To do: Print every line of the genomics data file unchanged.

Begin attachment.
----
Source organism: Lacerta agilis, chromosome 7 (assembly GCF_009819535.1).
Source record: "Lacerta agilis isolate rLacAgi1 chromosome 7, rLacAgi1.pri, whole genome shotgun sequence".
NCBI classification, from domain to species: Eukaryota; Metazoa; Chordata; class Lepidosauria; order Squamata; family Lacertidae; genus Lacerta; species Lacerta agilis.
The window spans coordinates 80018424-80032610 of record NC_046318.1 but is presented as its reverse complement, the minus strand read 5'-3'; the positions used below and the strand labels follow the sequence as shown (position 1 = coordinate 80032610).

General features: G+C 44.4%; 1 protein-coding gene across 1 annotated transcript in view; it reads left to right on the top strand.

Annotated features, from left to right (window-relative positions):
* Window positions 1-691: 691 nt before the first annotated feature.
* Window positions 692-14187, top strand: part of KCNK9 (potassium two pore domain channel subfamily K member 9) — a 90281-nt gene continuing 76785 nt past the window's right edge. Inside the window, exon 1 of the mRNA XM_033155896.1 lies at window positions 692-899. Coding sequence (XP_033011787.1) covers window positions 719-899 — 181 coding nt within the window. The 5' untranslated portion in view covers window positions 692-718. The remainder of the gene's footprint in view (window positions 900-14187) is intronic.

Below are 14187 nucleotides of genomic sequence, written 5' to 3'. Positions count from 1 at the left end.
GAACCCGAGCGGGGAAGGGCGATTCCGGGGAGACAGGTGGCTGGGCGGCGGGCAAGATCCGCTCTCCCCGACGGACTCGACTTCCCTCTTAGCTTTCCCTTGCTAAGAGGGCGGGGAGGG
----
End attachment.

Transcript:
Source organism: Lacerta agilis, chromosome 7 (assembly GCF_009819535.1).
Source record: "Lacerta agilis isolate rLacAgi1 chromosome 7, rLacAgi1.pri, whole genome shotgun sequence".
NCBI classification, from domain to species: Eukaryota; Metazoa; Chordata; class Lepidosauria; order Squamata; family Lacertidae; genus Lacerta; species Lacerta agilis.
The window spans coordinates 80018424-80032610 of record NC_046318.1 but is presented as its reverse complement, the minus strand read 5'-3'; the positions used below and the strand labels follow the sequence as shown (position 1 = coordinate 80032610).

General features: G+C 44.4%; 1 protein-coding gene across 1 annotated transcript in view; it reads left to right on the top strand.

Annotated features, from left to right (window-relative positions):
* Window positions 1-691: 691 nt before the first annotated feature.
* Window positions 692-14187, top strand: part of KCNK9 (potassium two pore domain channel subfamily K member 9) — a 90281-nt gene continuing 76785 nt past the window's right edge. Inside the window, exon 1 of the mRNA XM_033155896.1 lies at window positions 692-899. Coding sequence (XP_033011787.1) covers window positions 719-899 — 181 coding nt within the window. The 5' untranslated portion in view covers window positions 692-718. The remainder of the gene's footprint in view (window positions 900-14187) is intronic.

Below are 14187 nucleotides of genomic sequence, written 5' to 3'. Positions count from 1 at the left end.
GAACCCGAGCGGGGAAGGGCGATTCCGGGGAGACAGGTGGCTGGGCGGCGGGCAAGATCCGCTCTCCCCGACGGACTCGACTTCCCTCTTAGCTTTCCCTTGCTAAGAGGGCGGGGAGGG